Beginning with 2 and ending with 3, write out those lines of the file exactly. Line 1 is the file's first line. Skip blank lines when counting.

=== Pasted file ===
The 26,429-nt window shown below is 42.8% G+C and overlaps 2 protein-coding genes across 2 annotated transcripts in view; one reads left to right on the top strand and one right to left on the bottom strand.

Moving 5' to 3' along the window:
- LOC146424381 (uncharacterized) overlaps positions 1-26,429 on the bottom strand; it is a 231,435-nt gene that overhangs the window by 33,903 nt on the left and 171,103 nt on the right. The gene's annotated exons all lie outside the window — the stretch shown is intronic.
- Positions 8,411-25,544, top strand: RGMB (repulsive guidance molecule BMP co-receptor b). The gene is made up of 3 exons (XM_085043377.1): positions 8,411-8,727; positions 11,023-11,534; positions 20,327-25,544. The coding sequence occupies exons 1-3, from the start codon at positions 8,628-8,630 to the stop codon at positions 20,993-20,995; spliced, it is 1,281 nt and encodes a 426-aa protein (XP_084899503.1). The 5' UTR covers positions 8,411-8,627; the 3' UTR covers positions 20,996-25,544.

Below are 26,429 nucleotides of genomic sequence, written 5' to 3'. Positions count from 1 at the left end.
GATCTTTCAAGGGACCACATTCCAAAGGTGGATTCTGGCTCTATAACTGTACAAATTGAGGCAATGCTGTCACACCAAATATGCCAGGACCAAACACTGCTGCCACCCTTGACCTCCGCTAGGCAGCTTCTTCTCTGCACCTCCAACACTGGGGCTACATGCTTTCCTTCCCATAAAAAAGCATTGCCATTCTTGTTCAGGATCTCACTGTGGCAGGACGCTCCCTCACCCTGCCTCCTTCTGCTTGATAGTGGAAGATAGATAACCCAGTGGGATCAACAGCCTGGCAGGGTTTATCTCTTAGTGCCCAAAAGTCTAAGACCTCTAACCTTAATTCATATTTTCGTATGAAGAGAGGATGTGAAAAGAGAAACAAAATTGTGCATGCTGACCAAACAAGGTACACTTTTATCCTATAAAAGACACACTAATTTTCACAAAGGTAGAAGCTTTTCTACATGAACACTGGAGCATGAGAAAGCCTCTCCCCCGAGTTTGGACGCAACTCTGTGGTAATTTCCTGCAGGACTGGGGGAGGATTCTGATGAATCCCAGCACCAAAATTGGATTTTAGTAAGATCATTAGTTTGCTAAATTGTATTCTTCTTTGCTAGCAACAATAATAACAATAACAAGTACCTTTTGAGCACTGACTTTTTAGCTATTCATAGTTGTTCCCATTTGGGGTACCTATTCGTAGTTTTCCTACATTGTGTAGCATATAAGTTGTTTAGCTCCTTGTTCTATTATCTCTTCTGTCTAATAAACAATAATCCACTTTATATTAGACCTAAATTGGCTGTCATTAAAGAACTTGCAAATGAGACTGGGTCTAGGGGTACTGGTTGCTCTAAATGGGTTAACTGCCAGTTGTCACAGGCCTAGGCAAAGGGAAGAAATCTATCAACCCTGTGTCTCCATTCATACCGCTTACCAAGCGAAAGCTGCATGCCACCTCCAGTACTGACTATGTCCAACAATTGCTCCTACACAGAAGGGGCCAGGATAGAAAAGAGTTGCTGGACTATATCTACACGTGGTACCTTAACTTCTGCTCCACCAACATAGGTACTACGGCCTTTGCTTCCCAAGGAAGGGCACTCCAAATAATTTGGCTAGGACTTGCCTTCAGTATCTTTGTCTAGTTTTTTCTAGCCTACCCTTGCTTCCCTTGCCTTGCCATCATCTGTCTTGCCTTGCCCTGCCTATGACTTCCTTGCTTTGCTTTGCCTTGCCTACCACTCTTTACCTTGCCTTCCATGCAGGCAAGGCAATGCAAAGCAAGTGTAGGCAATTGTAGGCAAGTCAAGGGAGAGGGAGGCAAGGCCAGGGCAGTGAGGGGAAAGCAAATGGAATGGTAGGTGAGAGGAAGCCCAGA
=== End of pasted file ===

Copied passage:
Moving 5' to 3' along the window:
- LOC146424381 (uncharacterized) overlaps positions 1-26,429 on the bottom strand; it is a 231,435-nt gene that overhangs the window by 33,903 nt on the left and 171,103 nt on the right. The gene's annotated exons all lie outside the window — the stretch shown is intronic.